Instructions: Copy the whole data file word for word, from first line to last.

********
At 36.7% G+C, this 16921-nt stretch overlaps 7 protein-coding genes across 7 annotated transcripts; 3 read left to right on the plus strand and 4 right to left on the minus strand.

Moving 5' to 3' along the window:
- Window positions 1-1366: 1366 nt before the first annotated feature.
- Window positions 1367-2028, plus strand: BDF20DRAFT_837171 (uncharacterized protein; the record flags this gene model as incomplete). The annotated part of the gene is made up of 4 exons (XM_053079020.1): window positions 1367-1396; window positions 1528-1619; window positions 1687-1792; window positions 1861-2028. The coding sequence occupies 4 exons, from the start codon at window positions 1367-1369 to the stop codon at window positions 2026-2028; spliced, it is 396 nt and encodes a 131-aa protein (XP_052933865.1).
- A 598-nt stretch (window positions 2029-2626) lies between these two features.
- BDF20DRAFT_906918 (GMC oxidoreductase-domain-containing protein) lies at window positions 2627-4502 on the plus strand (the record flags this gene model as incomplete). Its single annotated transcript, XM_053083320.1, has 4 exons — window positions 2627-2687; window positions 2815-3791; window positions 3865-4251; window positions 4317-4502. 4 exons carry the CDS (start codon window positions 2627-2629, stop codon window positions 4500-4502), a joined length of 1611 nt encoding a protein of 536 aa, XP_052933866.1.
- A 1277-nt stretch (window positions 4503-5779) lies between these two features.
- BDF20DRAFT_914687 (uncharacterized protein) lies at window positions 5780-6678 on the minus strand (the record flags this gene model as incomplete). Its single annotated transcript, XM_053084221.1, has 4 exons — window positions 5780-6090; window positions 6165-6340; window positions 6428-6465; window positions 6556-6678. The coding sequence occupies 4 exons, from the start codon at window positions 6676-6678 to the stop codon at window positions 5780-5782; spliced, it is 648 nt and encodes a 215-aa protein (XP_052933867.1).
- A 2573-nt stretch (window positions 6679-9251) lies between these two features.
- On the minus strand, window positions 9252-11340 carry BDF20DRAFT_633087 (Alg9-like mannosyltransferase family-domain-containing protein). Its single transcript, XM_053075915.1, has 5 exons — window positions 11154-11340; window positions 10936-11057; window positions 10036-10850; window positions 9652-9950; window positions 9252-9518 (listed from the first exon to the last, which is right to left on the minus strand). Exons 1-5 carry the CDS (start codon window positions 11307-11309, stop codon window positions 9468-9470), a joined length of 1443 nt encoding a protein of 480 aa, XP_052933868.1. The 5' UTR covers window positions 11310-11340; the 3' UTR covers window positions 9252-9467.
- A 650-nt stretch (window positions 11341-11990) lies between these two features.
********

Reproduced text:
At 36.7% G+C, this 16921-nt stretch overlaps 7 protein-coding genes across 7 annotated transcripts; 3 read left to right on the plus strand and 4 right to left on the minus strand.

Moving 5' to 3' along the window:
- Window positions 1-1366: 1366 nt before the first annotated feature.
- Window positions 1367-2028, plus strand: BDF20DRAFT_837171 (uncharacterized protein; the record flags this gene model as incomplete). The annotated part of the gene is made up of 4 exons (XM_053079020.1): window positions 1367-1396; window positions 1528-1619; window positions 1687-1792; window positions 1861-2028. The coding sequence occupies 4 exons, from the start codon at window positions 1367-1369 to the stop codon at window positions 2026-2028; spliced, it is 396 nt and encodes a 131-aa protein (XP_052933865.1).
- A 598-nt stretch (window positions 2029-2626) lies between these two features.
- BDF20DRAFT_906918 (GMC oxidoreductase-domain-containing protein) lies at window positions 2627-4502 on the plus strand (the record flags this gene model as incomplete). Its single annotated transcript, XM_053083320.1, has 4 exons — window positions 2627-2687; window positions 2815-3791; window positions 3865-4251; window positions 4317-4502. 4 exons carry the CDS (start codon window positions 2627-2629, stop codon window positions 4500-4502), a joined length of 1611 nt encoding a protein of 536 aa, XP_052933866.1.
- A 1277-nt stretch (window positions 4503-5779) lies between these two features.
- BDF20DRAFT_914687 (uncharacterized protein) lies at window positions 5780-6678 on the minus strand (the record flags this gene model as incomplete). Its single annotated transcript, XM_053084221.1, has 4 exons — window positions 5780-6090; window positions 6165-6340; window positions 6428-6465; window positions 6556-6678. The coding sequence occupies 4 exons, from the start codon at window positions 6676-6678 to the stop codon at window positions 5780-5782; spliced, it is 648 nt and encodes a 215-aa protein (XP_052933867.1).
- A 2573-nt stretch (window positions 6679-9251) lies between these two features.
- On the minus strand, window positions 9252-11340 carry BDF20DRAFT_633087 (Alg9-like mannosyltransferase family-domain-containing protein). Its single transcript, XM_053075915.1, has 5 exons — window positions 11154-11340; window positions 10936-11057; window positions 10036-10850; window positions 9652-9950; window positions 9252-9518 (listed from the first exon to the last, which is right to left on the minus strand). Exons 1-5 carry the CDS (start codon window positions 11307-11309, stop codon window positions 9468-9470), a joined length of 1443 nt encoding a protein of 480 aa, XP_052933868.1. The 5' UTR covers window positions 11310-11340; the 3' UTR covers window positions 9252-9467.
- A 650-nt stretch (window positions 11341-11990) lies between these two features.